‘Tis the season of gratitude and while you might be used to expressing thanks around the dinner table, we recently learned the benefits of giving thanks at bedtime and we think you’re really going to be amazed. You see, studies show that not only does daily gratitude make you a happier person, they’ve also shown that keeping a gratitude journal that’s used before going to bed can actually make you fall asleep faster and sleep better. The simple process of writing down grateful thoughts will remind you of all the things you are thankful for and fill you with positive thoughts as you nod off. Sounds nice, doesn’t it?
Here’s just a little bit of what studies have shown:
HappierHuman.com created this diagram based on more than 40 scientific studies charting all the benefits of gratitude.
You’ll notice that gratitude leads to happiness and happiness leads to all the other positive benefits.
How does a bedtime gratitude journal play into the picture? Here’s what some of the newest research says on that habit:
- According to a recent study in Applied Psychology: Health and Well-Being, when students wrote in a gratitude journal for 15 minutes every night, they worried less and slept longer and better.
- In another study, psychologists asked people with neuromuscular disorders to make nightly lists of things they were grateful for. After just three weeks, the participants reported getting longer, more refreshing sleep.
- In a study that examined people’s brain activity during thoughts of gratitude, researchers found it increased activity in the part of the brain that creates dopamine. Dopamine helps regulate a person’s sleep and wakefulness and it also influences the brain’s electrical activity during sleep.
- Remembering happy memories has also been show to increase serotonin levels and serotonin helps regulate sleep, as well.
Oftentimes, at the end of the day it’s a little too easy to reflect on what went wrong and not see the good, so the gratitude journal is an amazingly simple practice to trick your brain into smiling and make you sleep more peacefully. “If you want to sleep more soundly, count blessings, not sheep,” says Dr. Emmons in “Thanks!” his book on gratitude research.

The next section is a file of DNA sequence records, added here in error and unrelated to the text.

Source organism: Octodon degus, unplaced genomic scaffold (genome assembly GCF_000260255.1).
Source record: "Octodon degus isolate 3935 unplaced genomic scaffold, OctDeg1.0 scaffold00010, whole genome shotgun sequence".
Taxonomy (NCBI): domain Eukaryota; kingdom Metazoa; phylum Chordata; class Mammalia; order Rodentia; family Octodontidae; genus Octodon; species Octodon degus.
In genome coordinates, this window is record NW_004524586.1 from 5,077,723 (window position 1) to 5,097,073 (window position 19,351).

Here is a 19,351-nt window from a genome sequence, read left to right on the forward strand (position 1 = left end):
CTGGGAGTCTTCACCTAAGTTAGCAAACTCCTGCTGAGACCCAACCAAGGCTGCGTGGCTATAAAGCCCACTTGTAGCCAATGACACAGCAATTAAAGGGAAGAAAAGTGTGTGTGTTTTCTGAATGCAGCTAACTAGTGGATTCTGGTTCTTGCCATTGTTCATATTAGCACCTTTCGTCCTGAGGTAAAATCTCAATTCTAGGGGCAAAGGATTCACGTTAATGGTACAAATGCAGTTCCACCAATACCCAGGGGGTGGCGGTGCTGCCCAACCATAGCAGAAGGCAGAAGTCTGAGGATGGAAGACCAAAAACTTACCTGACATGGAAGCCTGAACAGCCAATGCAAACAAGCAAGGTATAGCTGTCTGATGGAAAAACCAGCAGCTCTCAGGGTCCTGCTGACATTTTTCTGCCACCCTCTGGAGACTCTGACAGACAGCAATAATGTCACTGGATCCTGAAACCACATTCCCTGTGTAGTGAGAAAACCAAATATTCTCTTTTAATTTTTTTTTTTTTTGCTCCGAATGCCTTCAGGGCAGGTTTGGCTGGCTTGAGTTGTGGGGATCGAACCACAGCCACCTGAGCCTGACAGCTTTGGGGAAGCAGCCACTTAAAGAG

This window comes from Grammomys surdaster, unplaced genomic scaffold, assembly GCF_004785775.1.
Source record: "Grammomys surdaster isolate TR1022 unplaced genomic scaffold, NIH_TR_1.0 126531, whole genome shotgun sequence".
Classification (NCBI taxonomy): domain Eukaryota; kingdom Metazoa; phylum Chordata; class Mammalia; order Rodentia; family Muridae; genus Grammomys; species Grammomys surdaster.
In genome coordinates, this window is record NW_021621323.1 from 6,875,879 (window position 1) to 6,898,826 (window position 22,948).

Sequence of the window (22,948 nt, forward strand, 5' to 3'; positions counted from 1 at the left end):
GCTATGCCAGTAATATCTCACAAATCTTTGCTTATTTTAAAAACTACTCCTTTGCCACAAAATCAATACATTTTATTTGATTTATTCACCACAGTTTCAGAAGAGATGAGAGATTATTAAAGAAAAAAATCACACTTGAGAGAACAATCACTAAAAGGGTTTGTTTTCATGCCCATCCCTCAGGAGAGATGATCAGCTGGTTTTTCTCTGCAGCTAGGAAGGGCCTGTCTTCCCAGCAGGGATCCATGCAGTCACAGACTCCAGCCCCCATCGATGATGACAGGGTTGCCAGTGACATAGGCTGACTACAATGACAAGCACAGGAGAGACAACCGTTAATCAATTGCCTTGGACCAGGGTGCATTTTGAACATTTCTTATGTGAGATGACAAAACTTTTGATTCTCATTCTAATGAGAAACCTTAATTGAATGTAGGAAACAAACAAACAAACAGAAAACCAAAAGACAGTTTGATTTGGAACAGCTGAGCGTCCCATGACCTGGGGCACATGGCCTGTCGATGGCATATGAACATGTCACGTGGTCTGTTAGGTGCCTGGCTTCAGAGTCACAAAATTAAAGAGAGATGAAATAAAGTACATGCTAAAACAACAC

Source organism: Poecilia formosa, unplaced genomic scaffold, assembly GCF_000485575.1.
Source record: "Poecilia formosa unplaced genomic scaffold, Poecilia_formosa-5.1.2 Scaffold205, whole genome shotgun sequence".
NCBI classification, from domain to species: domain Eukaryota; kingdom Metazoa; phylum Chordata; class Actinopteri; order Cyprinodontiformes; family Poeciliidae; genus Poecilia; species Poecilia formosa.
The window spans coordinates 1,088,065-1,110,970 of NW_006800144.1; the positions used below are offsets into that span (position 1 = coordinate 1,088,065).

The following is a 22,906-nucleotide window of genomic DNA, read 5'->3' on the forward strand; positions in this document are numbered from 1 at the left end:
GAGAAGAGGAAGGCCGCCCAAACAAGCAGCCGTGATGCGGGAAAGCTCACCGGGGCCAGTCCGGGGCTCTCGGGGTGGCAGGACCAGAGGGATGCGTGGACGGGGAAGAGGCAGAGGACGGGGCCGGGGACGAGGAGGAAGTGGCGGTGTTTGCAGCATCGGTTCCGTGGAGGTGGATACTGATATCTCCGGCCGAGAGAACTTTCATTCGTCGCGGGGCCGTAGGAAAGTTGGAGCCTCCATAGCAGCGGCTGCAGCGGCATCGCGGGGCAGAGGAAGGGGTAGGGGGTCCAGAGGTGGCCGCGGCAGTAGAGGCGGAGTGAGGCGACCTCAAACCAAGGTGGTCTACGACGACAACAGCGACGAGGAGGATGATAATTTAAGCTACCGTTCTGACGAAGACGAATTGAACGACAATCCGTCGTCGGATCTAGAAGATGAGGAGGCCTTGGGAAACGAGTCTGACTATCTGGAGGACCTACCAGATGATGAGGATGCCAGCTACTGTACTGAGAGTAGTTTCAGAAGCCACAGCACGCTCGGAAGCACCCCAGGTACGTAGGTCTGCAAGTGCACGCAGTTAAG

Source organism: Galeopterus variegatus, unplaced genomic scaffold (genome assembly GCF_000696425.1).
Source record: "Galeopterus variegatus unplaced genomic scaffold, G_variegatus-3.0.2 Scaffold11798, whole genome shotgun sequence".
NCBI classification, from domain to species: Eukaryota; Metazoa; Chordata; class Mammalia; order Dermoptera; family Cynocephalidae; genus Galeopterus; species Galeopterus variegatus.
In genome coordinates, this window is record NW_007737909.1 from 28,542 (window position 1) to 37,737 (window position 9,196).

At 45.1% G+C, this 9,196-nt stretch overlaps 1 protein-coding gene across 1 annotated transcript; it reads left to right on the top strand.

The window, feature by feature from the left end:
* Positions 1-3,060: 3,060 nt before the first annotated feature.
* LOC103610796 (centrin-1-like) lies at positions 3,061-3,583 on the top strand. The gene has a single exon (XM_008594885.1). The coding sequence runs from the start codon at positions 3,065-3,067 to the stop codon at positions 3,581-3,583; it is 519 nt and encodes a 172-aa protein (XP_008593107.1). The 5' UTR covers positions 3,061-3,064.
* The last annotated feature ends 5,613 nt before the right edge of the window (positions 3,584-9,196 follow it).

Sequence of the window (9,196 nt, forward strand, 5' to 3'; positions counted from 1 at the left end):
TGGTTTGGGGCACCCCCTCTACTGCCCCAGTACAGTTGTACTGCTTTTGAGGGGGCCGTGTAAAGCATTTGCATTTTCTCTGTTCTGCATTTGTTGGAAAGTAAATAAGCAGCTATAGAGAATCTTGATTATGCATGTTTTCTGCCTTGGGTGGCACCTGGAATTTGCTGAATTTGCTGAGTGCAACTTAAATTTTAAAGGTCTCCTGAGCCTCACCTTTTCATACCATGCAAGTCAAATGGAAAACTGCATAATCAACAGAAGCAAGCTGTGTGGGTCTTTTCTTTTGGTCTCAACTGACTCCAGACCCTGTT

Here are a few tips on how to get started with your own bedtime gratitude journal:
- Keep it simple. One sentence or even one phrase every night can be enough to start. Write one thing that you were grateful for that day. If you want to write more, then of course feel free, but don’t put unnecessary pressure on yourself to write paragraphs of Oprah-esque prose.
- Always keep your journal in the same spot to help you not forget. Digging around your house looking for a piece of paper isn’t going to make you feel restful. There are gratitude journal apps available if you want to do this on a device, but we still like the old fashioned writing on paper for this kind of thing. It makes it feel a bit more calming.
- Free your mind. If you can’t think of something specific from that day, then go back in the past. Remember one of the things in your life that someone did for you that you are thankful for. Maybe write them a quick note the next day to let them know how much you still appreciate what they did. A little thoughtfulness like this goes a long way – not only are you happier, but so is someone else because they know they are appreciated.
- Do it as a family. Everyone needs better sleep, so ask your children each night what they were thankful for that day. Teaching them a practice of gratitude will not only help them to fall asleep, but will be an asset to their character for the rest of their lives and benefit them in all the ways listed above, too! What a gift! Plus, keeping a family journal is also a great way to keep a record of your family’s life. You’d be amazed how even a quick phrase entered in your journal can release a memory of that day years later.
Have you tried a practice of gratitude before? Share your experiences and advice in the comments!